In 2012, the St. Helens school board in Oregon decided to ban The House on Mango Street from its middle-school curriculum. The district's "reconsideration committee" claimed that the book contained "content too mature for this age group" and expressed "concerns for the social issues presented." [10] In response, Katie Van Winkle, a former student at St. Helens, wrote an essay titled “Saving Mango Street,” which was published in the magazine “Rethinking Schools" and then launched a letter writing campaign on Facebook. Her efforts to "save Mango Street" were successful and the St. Helens school board voted to keep The House on Mango Street in its curriculum.[10]

The House on Mango Street was also listed on Banned Book Week's list of Frequently Challenged of Banned YA Fiction for 2014-2015.[11]

Tucson Unified School District controversy

The House on Mango Street was one of the 80-plus books that were part of the Tucson Unified School District’s K-12 Mexican-American studies curriculum before the program was dismantled under Arizona House Bill 2281.[12] This law "forbids classes to advocate the overthrow of the United States, promote racial resentment, or emphasize students' ethnicity rather than their individuality.” When the Mexican-American Studies program was ended, all the books that were associated with it, including The House on Mango Street, were removed from the school's curriculum.

In response to this, teachers, authors, and activists headed by Tony Diaz, a teacher from the MAS program, formed a caravan in the spring of 2012. The caravan, called the Librotraficante Project, originated at the Alamo and ended in Tucson. Its participants orchestrated workshops and distributed books that had been removed with the curriculum, in an attempt to spread awareness about H.B. 2281.[13] Cisneros herself traveled with the caravan, reading The House on Mango Street and running workshops about Chicano literature. She brought numerous copies of the book with her, distributed them, and discussed thematic implications of her novel as well as talked about the book's autobiographical elements.[14]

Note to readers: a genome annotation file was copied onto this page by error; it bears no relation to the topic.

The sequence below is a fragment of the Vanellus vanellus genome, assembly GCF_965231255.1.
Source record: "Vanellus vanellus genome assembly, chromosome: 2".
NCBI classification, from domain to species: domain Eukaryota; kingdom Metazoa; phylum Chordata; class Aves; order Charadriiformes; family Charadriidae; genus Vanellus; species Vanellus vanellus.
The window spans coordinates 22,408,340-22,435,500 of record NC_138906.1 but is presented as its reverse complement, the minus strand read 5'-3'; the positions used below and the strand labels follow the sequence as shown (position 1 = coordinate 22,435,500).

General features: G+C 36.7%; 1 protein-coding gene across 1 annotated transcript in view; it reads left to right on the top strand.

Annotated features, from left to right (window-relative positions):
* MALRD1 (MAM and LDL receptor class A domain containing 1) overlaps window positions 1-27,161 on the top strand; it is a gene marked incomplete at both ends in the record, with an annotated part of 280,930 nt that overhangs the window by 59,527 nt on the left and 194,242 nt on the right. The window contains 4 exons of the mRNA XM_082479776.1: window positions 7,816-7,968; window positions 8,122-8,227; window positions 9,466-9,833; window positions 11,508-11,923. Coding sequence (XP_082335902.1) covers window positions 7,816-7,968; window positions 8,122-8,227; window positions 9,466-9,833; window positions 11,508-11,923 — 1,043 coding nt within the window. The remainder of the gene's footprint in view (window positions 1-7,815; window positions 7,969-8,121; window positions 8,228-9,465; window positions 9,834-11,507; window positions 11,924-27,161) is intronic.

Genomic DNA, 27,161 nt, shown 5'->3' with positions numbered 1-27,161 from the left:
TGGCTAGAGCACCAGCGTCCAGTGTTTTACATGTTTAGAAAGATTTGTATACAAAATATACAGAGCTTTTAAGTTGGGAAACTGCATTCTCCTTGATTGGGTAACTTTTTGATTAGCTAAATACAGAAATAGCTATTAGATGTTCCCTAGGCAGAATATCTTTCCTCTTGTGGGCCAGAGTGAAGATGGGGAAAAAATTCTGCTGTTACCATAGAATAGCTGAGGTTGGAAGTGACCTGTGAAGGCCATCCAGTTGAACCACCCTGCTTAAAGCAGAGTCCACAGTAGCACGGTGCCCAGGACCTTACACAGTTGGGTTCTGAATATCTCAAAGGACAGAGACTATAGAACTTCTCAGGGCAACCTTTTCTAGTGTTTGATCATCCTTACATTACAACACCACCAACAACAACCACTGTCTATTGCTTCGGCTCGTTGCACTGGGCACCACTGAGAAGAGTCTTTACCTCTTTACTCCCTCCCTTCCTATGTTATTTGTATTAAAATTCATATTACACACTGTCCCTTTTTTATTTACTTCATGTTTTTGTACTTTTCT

Publication history

Since its initial release in 1983, The House on Mango Street has sold well over 6 million copies and has been translated into over 20 languages.[15] On its 25th anniversary in 1998, it was reissued in a special Anniversary edition.[6]

1983, United States, Arte Público Press ISBN 978-0934770200, Pub date 1983, paperback

1984, United States, Arte Público Press ISBN 0-934770-20-4, Pub date 1 January 1984, paperback

1991, United States, Vintage Contemporaries ISBN 0-679-73477-5, Pub date 3 April 1991, paperback

See also


  1. American Booksellers Association (2013). "The American Book Awards / Before Columbus Foundation [1980–2012]". BookWeb. Archived from the original on March 13, 2013. Retrieved September 25, 2013. 1985 [...] The House on Mango Street, Sandra Cisneros
  2. "The House on Mango Street | Steppenwolf Theatre". Retrieved 2019-12-15.
  3. Cisneros, Sandra (2009-04-09). "House on Mango Street Celebrates 25 Years". National Public Radio. Retrieved 2016-11-13.
  4. Madsen, Deborah L., author. Understanding contemporary Chicana literature. ISBN 1-57003-379-X. OCLC 45066368.CS1 maint: multiple names: authors list (link)
  5. Cisneros, The House on Mango Street, p.39
  6. "'House On Mango Street' Celebrates 25 Years". Retrieved 2019-12-15.
  7. Hijuelos, Oscar. "José Rubén De León Takes a Stab At 'The House on Mango Street". San Antonio Current. Retrieved 7 November 2016.
  8. "The House on Mango Street (Vintage Contemporaries) (Paperback) | Politics and Prose Bookstore". Retrieved 2019-12-16.
  9. Cisneros, Sandra. "Spiritual Sustenance: Interview with Sandra Cisneros". Susquehanna University Press. Retrieved 2016-12-01.
  10. Van Winkle, Katie (2012/00/00). "Saving Mango Street". Rethinking Schools. 27 (1): 35–36. ISSN 0895-6855. Check date values in: |date= (help)
  11. Eclecticalli, ~ (2015-09-30). "Banned Book Week: The House on Mango Street". Eclectic Alli. Retrieved 2019-12-15.
  12. Diaz, Tony; ContributorWriter; Activist; Professor (2014-09-23). "Every Week Is Banned Books Week For Chicanos". HuffPost. Retrieved 2019-12-15.
  13. Hoinski, Michael (2012-03-08). "GTT, The Papers Trail, San Antonio". New York Times. Retrieved 2016-11-13.
  14. Fernandez, Valeria (2012-03-15). "Librotraficantes Bring Banned Books into Arizona". New America Media. Retrieved 2016-11-13.
  15. "Sandra Cisneros, this year's PEN/Nabokov award winner, says she's just getting started". NBC News. Retrieved 2019-12-15.